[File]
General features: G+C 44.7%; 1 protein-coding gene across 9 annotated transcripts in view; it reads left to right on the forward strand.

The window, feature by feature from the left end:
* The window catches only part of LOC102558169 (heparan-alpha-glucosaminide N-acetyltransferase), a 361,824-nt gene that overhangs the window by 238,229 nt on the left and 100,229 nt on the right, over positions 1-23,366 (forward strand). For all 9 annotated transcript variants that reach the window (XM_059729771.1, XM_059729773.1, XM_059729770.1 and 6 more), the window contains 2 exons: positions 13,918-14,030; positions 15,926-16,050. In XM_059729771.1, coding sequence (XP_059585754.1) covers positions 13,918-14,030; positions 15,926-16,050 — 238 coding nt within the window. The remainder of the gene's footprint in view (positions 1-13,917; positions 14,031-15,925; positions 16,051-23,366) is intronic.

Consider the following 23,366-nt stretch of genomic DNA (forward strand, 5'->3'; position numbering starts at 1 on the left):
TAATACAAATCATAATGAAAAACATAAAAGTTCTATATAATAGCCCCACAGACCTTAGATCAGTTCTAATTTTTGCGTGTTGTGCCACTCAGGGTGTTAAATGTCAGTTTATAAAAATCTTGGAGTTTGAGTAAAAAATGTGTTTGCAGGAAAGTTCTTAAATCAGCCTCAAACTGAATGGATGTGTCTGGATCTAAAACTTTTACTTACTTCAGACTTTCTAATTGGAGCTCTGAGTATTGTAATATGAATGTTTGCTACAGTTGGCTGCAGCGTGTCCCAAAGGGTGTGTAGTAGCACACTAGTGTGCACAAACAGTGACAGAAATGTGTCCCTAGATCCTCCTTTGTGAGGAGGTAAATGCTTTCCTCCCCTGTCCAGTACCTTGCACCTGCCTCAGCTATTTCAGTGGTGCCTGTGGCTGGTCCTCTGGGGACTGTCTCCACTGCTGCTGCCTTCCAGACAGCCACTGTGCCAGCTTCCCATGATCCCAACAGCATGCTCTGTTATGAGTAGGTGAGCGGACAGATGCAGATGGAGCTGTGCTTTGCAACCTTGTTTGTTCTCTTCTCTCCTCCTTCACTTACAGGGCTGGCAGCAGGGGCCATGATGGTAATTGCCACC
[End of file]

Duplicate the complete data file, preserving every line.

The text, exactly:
General features: G+C 44.7%; 1 protein-coding gene across 9 annotated transcripts in view; it reads left to right on the forward strand.

The window, feature by feature from the left end:
* The window catches only part of LOC102558169 (heparan-alpha-glucosaminide N-acetyltransferase), a 361,824-nt gene that overhangs the window by 238,229 nt on the left and 100,229 nt on the right, over positions 1-23,366 (forward strand). For all 9 annotated transcript variants that reach the window (XM_059729771.1, XM_059729773.1, XM_059729770.1 and 6 more), the window contains 2 exons: positions 13,918-14,030; positions 15,926-16,050. In XM_059729771.1, coding sequence (XP_059585754.1) covers positions 13,918-14,030; positions 15,926-16,050 — 238 coding nt within the window. The remainder of the gene's footprint in view (positions 1-13,917; positions 14,031-15,925; positions 16,051-23,366) is intronic.

Consider the following 23,366-nt stretch of genomic DNA (forward strand, 5'->3'; position numbering starts at 1 on the left):
TAATACAAATCATAATGAAAAACATAAAAGTTCTATATAATAGCCCCACAGACCTTAGATCAGTTCTAATTTTTGCGTGTTGTGCCACTCAGGGTGTTAAATGTCAGTTTATAAAAATCTTGGAGTTTGAGTAAAAAATGTGTTTGCAGGAAAGTTCTTAAATCAGCCTCAAACTGAATGGATGTGTCTGGATCTAAAACTTTTACTTACTTCAGACTTTCTAATTGGAGCTCTGAGTATTGTAATATGAATGTTTGCTACAGTTGGCTGCAGCGTGTCCCAAAGGGTGTGTAGTAGCACACTAGTGTGCACAAACAGTGACAGAAATGTGTCCCTAGATCCTCCTTTGTGAGGAGGTAAATGCTTTCCTCCCCTGTCCAGTACCTTGCACCTGCCTCAGCTATTTCAGTGGTGCCTGTGGCTGGTCCTCTGGGGACTGTCTCCACTGCTGCTGCCTTCCAGACAGCCACTGTGCCAGCTTCCCATGATCCCAACAGCATGCTCTGTTATGAGTAGGTGAGCGGACAGATGCAGATGGAGCTGTGCTTTGCAACCTTGTTTGTTCTCTTCTCTCCTCCTTCACTTACAGGGCTGGCAGCAGGGGCCATGATGGTAATTGCCACC